To this day, I don’t know why the managing editor of The Stanford Daily gave a freshman reporter the assignment, but in April 1967, the editor summoned me to his office.
“Martin Luther King is speaking at Stanford tomorrow,” he told me. “King has agreed to do an interview with The Daily on the ride from San Francisco Airport to campus. Can you do it?”
Whatever doubts I harbored about becoming a journalist vanished. I hadn’t completed a full academic year at Stanford, and I was on my way to interview Martin Luther King.
The opportunity said something about the open, non-hierarchal culture at Stanford, and at The Daily. It reflected the generosity of the managing editor, who could easily have done the interview himself. Above all, it made me see journalism as an intoxicating invitation to witness history, to engage national and international issues, to inform the public, and to meet newsmakers and shapers of history.
I found my account in The Daily’s digital archive the other day. The interview ranged across an array of issues, including civil rights, the Vietnam War and politics.
“There is too much sporadic action,” King said of anti-war protests. “A sense of direction is needed… The United States is on the wrong side of the world revolution.”
As The Stanford Daily marks its 125th anniversary, it’s worth pausing for a moment to reflect on the role the newspaper has played at the University since the first issue appeared in 1892. As a source of news and information about Stanford produced by students, it has been the chronicler of Stanford’s evolution from a fragile seedling in the lush garden of American higher education to one of the nation’s leading universities. It has been the recorder of events, small and grand, that marked the memories of hundreds of thousands of students. Even now, with the advent of countless new information sources, The Daily serves as a town square for the airing of divergent views. It remains a robust training and testing ground.
Like all journalism enterprises, The Daily will always be imperfect. But its aspirations are high, and some of the stories it has emphasized over the decades have put a spotlight on matters that needed attention, including an absence of student and faculty diversity, archaic student dress codes, embezzlement at the bookstore and shortcomings in the delivery of mental health care to students.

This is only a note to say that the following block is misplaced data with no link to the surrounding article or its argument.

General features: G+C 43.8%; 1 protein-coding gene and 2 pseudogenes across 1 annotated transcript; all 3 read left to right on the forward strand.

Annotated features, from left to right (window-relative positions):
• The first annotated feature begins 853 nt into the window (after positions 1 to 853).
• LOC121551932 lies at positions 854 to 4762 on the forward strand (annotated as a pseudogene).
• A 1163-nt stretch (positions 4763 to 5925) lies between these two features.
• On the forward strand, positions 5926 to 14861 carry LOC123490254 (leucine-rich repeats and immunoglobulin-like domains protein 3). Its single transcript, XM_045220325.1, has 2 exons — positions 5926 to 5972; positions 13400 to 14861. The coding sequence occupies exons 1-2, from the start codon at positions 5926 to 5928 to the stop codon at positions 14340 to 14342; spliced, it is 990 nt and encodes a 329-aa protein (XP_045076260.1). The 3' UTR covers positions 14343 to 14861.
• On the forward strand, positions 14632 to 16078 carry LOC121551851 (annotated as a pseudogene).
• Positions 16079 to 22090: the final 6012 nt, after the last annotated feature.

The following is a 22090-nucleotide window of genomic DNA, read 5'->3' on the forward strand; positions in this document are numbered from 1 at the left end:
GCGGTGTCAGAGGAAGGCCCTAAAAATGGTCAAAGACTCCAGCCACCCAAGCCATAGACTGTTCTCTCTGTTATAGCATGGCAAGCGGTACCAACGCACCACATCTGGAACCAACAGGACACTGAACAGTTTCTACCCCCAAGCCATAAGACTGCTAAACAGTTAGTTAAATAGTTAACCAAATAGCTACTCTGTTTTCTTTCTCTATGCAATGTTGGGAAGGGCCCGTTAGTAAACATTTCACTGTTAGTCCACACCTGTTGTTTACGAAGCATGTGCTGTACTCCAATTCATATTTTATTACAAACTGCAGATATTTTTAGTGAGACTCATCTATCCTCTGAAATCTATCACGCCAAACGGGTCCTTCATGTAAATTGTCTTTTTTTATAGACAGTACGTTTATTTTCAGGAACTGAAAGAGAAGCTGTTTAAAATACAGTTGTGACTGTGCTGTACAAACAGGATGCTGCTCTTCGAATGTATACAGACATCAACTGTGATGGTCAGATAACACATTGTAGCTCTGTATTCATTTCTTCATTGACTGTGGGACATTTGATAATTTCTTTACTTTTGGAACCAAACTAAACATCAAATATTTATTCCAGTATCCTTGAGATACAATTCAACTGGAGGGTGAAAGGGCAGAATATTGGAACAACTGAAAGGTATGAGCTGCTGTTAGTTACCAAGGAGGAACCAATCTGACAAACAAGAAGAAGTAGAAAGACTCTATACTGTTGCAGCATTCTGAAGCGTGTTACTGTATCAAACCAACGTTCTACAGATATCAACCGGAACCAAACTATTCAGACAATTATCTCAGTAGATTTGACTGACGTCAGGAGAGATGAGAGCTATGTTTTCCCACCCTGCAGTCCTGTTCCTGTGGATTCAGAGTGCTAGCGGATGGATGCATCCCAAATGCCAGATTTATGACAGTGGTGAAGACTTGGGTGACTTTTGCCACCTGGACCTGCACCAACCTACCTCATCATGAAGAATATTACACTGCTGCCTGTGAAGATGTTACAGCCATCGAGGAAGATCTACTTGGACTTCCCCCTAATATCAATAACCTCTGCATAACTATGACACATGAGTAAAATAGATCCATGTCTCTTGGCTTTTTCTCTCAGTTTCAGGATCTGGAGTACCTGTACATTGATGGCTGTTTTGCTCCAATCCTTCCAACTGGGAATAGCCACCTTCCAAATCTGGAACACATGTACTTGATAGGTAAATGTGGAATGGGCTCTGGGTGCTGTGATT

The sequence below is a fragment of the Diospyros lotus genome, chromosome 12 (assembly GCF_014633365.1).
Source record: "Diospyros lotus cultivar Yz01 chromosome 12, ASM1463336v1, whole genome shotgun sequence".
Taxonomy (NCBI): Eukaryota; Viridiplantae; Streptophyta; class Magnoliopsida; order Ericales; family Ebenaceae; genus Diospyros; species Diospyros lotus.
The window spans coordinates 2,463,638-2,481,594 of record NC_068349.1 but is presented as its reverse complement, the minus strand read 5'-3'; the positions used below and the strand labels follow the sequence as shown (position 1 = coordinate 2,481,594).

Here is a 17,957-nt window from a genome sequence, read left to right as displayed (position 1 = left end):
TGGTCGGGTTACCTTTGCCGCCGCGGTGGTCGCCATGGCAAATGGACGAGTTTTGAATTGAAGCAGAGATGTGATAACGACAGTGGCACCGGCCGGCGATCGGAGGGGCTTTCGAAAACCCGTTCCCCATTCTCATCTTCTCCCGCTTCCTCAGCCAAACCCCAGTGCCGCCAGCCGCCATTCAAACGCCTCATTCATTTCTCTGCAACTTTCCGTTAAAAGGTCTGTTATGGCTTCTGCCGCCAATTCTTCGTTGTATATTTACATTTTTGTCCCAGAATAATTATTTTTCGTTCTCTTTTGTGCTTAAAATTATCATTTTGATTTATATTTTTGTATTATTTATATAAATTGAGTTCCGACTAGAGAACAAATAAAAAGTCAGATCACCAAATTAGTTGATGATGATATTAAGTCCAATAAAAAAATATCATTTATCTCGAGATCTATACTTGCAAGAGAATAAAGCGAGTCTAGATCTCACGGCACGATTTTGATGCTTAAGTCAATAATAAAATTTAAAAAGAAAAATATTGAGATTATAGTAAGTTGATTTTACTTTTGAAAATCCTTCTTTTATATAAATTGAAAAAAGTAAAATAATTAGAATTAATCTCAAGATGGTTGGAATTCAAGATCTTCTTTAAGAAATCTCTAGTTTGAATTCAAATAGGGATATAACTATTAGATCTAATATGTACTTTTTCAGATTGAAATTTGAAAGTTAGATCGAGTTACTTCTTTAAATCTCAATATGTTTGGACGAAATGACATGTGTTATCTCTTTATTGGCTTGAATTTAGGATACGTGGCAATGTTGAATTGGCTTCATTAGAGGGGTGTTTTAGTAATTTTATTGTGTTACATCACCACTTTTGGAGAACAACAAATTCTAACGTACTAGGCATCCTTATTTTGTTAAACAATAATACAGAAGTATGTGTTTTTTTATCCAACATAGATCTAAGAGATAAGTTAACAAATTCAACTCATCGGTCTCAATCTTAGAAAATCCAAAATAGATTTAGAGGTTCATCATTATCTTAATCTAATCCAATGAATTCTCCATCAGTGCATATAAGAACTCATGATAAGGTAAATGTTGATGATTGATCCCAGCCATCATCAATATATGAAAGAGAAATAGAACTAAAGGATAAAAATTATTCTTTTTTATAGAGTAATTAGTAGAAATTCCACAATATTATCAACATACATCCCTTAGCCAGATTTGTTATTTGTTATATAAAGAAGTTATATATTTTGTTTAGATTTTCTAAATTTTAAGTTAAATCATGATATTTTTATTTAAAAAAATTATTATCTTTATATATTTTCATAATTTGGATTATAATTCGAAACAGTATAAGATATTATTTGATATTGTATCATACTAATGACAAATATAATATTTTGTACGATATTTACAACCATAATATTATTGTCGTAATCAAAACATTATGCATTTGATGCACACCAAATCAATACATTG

I had the good fortune to chronicle a fair amount of history as a reporter and editor, mostly for The New York Times. I covered the Cold War from Washington and Moscow, tracked news at the White House, Pentagon, State Department, CIA, NSA and the Kremlin. While working at Time Magazine and Esquire, I wrote about sports, shadowing Muhammad Ali, Reggie Jackson, Dorothy Hamill, Jimmy Connors and other memorable figures.
I learned a lot about journalism growing up by watching my father, who was a music and theater critic at The New York Times. I worked on my high school newspaper in New York City. But The Daily was the irreplaceable crucible of my education. It’s where I learned how to handle the pressure of competing interests at a time of intense student activism and passionate feelings. It’s where I fully understood the importance of accurate, fair coverage, not only because it’s the honorable approach journalistically, but also because it’s the best way a journalist can serve the public interest.
I also learned how to respond to disappointment and rebound from failure. I wrote a harsh story about Herbert Packer, Stanford’s vice provost in the late 1960s, which I clumsily tried to retract after The Daily had gone to press. I couldn’t change the paper, but I went to his campus home at 3 a.m. and left a series of apologetic notes on his front door, doorstep, car and bike. My takeaway from that incident: The best way to avoid wounding someone, and making a fool of oneself, is to produce a fair story to begin with.
I also forged lifetime friendships at The Daily’s scruffy offices at the Storke Student Publications Building, which was demolished a few years ago. There, amidst the paraphernalia of 20th century newspapering — typewriters, carbon paper, spikes, a linotype machine, cigarette butts, crushed beer cans, stacks of discarded paper and a bulletin board where editor critiques of recent editions were posted — I met a fellow student and reporter, Felicity Barringer. Felicity went on to edit The Daily before beginning a distinguished career as a reporter and editor at The Washington Post and The New York Times. We just marked our 46th wedding anniversary.
When The Daily needed a new home some years ago, a project generously subsidized largely by Lorry Lokey, another Daily alum, Felicity and I made a small contribution. A modest plaque noting our gift was placed outside the office of the editor in chief. It reads: “Where we found our calling.”
So it was.
— Philip Taubman, Editor-in-Chief, Vol. 155